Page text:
Understanding "Classes" in EcmaScript 6



By now you may have heard the news, EcmaScript(ES) 6 2015 is finalized and JavaScript is going to be propelled into future, satisfying the needs of non-JavaScript developers to easily transition to a language that didn't have "classes". Well, I'm not here to burst your bubble, but that's not happening. What IS happening, is that we are getting nothing more than syntactic sugar over JavaScript prototypal delegation.


Just to be 100% clear, "class oriented" (Java, C#, etc) programming involves object creation through constructors. It is best to think of traditional instantiation as class instantiation which contrasts JavaScript in which objects are instantiated(created and linked). Objects in JavaScript do not stand on their own, they are interlinked.

If you aren't already familiar with the traditional sense of classes and how developers have been butchering JavaScript to re-invent classes, don't worry, we'll cover it shortly.


Traditional Classes

The way in which many of us learned about classes inevitably clouds our judgement and understanding of a non-class based language such as JavaScript. Classes are the blueprint that is used to create objects. Do not confuse classes and objects, especially in JavaScript. In JavaScript you create objects and link them to other objects.


blueprint for classes image rocket

Going back to how classes actually work, once a blueprint for a class has been defined, such as it's methods and properties, it does not change. Objects are exact and distinct copies of the class. Objects are instances of classes and the process used to create objects involves class instantiation. Following? Good, let's cover one very distinct point with classes and instantiated objects:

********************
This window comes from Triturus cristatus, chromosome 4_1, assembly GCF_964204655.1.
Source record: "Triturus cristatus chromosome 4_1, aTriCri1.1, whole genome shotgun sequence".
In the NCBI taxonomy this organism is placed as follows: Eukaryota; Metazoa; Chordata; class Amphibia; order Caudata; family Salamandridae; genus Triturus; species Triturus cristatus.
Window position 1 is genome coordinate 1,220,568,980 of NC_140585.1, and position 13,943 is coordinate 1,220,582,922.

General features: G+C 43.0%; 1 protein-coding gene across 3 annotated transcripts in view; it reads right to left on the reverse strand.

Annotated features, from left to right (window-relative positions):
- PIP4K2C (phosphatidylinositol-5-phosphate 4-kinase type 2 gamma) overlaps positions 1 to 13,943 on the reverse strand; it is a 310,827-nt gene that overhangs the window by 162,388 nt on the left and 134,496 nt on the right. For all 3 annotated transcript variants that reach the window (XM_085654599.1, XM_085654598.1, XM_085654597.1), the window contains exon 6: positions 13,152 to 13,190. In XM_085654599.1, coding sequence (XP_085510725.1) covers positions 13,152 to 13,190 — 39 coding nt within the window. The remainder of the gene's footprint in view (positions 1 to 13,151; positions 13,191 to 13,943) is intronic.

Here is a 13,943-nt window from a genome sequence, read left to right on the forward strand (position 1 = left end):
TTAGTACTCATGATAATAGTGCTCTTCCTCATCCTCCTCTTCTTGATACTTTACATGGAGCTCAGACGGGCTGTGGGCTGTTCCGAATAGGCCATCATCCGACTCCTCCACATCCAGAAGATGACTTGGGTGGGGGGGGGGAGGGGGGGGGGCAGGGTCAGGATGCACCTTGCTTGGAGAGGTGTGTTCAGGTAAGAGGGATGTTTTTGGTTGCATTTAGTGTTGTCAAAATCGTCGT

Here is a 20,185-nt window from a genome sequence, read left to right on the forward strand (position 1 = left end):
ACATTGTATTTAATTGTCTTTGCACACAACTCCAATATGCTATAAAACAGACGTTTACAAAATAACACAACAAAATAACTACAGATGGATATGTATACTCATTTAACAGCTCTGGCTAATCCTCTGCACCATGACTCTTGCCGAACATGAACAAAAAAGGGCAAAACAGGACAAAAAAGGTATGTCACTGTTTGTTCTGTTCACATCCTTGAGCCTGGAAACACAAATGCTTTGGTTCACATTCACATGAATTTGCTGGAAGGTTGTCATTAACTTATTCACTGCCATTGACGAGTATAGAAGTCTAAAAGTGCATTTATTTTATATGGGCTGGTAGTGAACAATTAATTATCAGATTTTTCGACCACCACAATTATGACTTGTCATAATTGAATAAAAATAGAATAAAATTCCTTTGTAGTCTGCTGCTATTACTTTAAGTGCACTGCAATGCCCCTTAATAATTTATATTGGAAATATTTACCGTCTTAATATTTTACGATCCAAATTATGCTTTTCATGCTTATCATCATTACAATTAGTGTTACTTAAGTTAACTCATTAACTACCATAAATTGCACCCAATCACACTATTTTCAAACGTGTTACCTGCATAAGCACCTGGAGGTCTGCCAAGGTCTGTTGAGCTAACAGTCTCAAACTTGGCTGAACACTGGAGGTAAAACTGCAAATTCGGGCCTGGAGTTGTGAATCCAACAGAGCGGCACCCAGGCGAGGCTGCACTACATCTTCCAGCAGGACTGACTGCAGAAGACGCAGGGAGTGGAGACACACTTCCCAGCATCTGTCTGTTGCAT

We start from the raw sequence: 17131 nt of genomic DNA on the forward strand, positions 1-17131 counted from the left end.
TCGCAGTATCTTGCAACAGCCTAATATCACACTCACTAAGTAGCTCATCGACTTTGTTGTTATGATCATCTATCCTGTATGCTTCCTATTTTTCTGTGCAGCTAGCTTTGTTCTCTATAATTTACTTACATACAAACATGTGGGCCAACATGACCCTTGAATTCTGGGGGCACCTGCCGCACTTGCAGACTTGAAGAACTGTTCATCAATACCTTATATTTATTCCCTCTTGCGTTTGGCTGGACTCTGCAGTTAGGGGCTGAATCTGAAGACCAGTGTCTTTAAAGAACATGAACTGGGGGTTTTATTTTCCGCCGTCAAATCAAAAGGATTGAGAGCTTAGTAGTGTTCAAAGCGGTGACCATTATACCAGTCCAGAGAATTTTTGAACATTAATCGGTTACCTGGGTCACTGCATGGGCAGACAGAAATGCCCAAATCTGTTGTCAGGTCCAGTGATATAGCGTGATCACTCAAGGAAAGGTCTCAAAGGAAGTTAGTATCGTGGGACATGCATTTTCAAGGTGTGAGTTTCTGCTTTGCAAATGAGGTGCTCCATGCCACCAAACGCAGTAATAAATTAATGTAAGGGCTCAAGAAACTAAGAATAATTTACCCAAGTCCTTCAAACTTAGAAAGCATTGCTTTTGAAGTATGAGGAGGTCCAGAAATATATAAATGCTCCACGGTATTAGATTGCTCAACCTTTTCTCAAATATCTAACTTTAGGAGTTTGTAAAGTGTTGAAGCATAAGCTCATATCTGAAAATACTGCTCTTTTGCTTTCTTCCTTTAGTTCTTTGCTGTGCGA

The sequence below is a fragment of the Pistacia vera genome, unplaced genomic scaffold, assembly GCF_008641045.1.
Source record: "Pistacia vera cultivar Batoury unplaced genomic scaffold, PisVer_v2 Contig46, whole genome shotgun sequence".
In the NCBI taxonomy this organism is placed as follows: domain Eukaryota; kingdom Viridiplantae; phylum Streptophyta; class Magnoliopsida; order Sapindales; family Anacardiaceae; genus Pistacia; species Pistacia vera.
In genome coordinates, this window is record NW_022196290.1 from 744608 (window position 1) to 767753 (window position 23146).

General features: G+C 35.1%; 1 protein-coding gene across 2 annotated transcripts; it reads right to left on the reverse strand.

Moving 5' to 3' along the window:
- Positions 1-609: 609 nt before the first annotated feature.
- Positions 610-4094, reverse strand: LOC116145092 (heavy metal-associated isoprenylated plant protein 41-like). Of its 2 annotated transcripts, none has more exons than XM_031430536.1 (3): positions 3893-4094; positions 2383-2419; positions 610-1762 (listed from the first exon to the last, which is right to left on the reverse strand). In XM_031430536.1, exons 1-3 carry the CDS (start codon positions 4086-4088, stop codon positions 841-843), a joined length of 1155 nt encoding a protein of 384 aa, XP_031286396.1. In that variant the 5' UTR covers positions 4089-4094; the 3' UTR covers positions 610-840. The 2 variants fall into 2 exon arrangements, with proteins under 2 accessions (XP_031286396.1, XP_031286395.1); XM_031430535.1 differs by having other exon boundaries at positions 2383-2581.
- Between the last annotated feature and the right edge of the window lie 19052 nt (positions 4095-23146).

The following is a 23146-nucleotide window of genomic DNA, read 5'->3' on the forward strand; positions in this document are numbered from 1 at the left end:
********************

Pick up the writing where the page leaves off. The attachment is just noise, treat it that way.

Changes to one object instance does not influence other instances. Every object is a copy of the class and is completely independent of other instantiated objects

Inheritance, Encapsulation, Polymorphism, and Overriding are all part of traditional class oriented languages. Normally these are represented as the 4 pillars:

  • Abstraction
  • Encapsulation
  • Inheritance
  • Polymoprhism

These concepts should be familiar, but if they're not, here are some resources to help you brush up:

Object Oriented Programming - MSDN
C# Inheritance - MSDN
C# Overriding - MSDN

I don't want to spend the entire post explaining what classes are in C#, that's best saved for MSDN and other resources. I just wanted to give you a brief refresher if you forgot the details.


Assuming Classes exist in JavaScript


never assume anything lol

It's not entirely your fault if you were mislead by the new and instanceof keywords, especially if you heard "JavaScript is getting classes in ES6!". These keywords, which are very similar to other language keywords referring to class instantiation, have a tendency to confuse newer JavaScript developers.

You can coerce a design pattern in JavaScript to simulate classes through [[Prototype]] delegation but at the 10,000 foot view, you are employing a design pattern, not some fundamental language feature.


Mixins

With JavaScript, there is no inherent way to copy objects or parent function behavior, there is only object linking. Remember, you instantiate/create objects in JavaScript, not classes. These objects, that are linked together through the prototype chain. Through extensive effort and through hacky JavaScript code, we can coerce the language via mixins to "simulate" classes.

Many libraries that try to emulate classes have their own implementation of mixins, such as JQuery with $.extend() or angular.extend().

Frankly, the mixin pattern is very brittle and is typically a maintenance nightmare. Mostly because as a design pattern, it is implemented whichever way the developer felt like hand rolling it. What you're doing is setting yourself up for a series of landmines unless you have a deep understanding of how JavaScript works, and if you did, you wouldn't even bother using mixins.

I've already covered, in depth, why you should use TypeScript and transpile down to ES5/ES6, in which you can minimize all of these landmines, but now we should divert our attention to the EcmaScript 6 classes and what facade we actually get.


ES6 Classes


ecmascript 6 logo

As we initially started to talk about ES6 classes, the class keyword is syntactic sugar over the [[Prototype]] delegation that's been in existence in JavaScript for ages.